Alright, UNC escaped Clemson with a win, pushing their ACC record to 14-2. They remain tied atop the conference standings and improved their ACC road record to 8-0. It wasn’t always pretty, but in March it’s the final score that matters the most. Considering coach Roy Williams was forced out of the game in the first half after a bout with of vertigo, the Heels hurdled multiple obstacles on the evening. (Also, kudos to Clemson coach Brad Brownell for helping stop the game when Roy went down on a knee.)
Do they need more balanced scoring? Probably. Was Coby White really good? Yes. It’s hard to believe that he’s only a freshman. Was Coby White head-scratchingly bad? Yes. Remember, he’s just a freshman. Did North Carolina struggle inside the paint? Yes, they were outscored 24-16. Can you what-if this game to death? Absolutely. Everyone will have their own pet peeve or celebration from last night.
At this point of the season, last night’s game had plenty of familiar events. We’ll probably touch on many of them again. After the game was over, North Carolina walked away with a key Quadrant 1 win. That’s all that matters on Selection Sunday.
Let’s check out some quick not-so-obvious lessons from the Saturday night victory.
What is Toughness?
This is an oft-debated topic that really doesn’t have a answer. If you’re a Heels’ fan, you’re well aware of the common criticism that North Carolina isn’t “tough”. It is a divisive comment because it is so difficult to measure. Definitions vary from person to person. You usually are not tough, until you are.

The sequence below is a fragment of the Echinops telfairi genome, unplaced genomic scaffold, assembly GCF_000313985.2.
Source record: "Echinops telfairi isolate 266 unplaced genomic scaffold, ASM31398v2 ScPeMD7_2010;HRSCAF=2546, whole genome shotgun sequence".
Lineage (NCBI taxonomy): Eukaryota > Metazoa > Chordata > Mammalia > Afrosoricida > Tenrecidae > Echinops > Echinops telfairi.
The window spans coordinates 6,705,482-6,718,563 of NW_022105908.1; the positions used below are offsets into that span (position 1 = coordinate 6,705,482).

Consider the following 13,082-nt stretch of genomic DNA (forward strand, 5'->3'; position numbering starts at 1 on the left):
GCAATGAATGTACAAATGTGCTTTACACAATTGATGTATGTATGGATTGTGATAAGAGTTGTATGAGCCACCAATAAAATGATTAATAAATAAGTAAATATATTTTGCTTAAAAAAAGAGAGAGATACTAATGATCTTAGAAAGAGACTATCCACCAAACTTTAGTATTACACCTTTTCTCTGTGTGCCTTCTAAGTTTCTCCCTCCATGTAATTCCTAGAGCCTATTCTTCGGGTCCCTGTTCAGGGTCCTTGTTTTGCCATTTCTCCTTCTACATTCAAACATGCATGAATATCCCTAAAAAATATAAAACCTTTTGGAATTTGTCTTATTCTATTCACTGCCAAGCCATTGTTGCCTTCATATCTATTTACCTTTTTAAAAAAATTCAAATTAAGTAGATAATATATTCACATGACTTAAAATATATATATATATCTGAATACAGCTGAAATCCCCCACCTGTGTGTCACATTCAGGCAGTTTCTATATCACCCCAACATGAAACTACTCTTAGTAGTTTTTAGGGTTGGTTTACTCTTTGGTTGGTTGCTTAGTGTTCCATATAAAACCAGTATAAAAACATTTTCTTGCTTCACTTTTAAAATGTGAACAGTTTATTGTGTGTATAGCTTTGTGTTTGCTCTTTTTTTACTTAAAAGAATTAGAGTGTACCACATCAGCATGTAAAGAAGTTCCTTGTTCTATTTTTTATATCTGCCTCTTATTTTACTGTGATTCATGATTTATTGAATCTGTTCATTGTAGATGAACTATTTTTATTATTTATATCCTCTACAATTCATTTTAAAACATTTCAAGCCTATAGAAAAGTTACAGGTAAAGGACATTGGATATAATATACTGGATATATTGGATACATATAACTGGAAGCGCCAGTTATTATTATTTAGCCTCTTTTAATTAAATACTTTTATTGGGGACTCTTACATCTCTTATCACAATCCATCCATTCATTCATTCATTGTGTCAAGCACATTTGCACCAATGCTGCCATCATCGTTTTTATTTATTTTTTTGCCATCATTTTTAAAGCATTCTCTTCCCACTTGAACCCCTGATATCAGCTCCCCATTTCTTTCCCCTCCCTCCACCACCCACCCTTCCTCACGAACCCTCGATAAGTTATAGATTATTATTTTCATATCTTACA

Early in the season, I was 100% in the camp of this team lacking a certain toughness. What exactly? I didn’t know, but going all the way back to the Michigan State loss last season, it was not uncommon to watch North Carolina physically and mentally wilt on the court. That carried over to this season, when the Heels’ first four losses usually involved a lack of aggression, physicality, and focus. Teams punched them in the mouth. Then the nose. Then both eyes. Maybe threw some body-shots for good measure, and usually finished off with a few haymakers.
One stat confirmed what many people were watching. Following the loss to Louisville, when UNC fell behind by as few as six points – just two possessions – they were 1-4. They never even retook the lead in those losses. Rotations were slow. Ball movement was non-existent. A lack of trust and/or familiarity in teammates was noticeable. One-shot possessions were common. There was a mental toughness that didn’t exist. Panic ensued. Mistakes bred more mistakes.
Since that Louisville loss? The Heels are 5-1 in such games, including last night’s averted crisis. The one loss was against Virginia, and the Hoos didn’t re-take the lead until Cameron Johnson missed four crucial minutes in the second half. This team has developed a mental toughness that did not exist early in the season. They don’t wilt or (mostly) become disjointed. Last night, it saved them from embarrassment. Barely.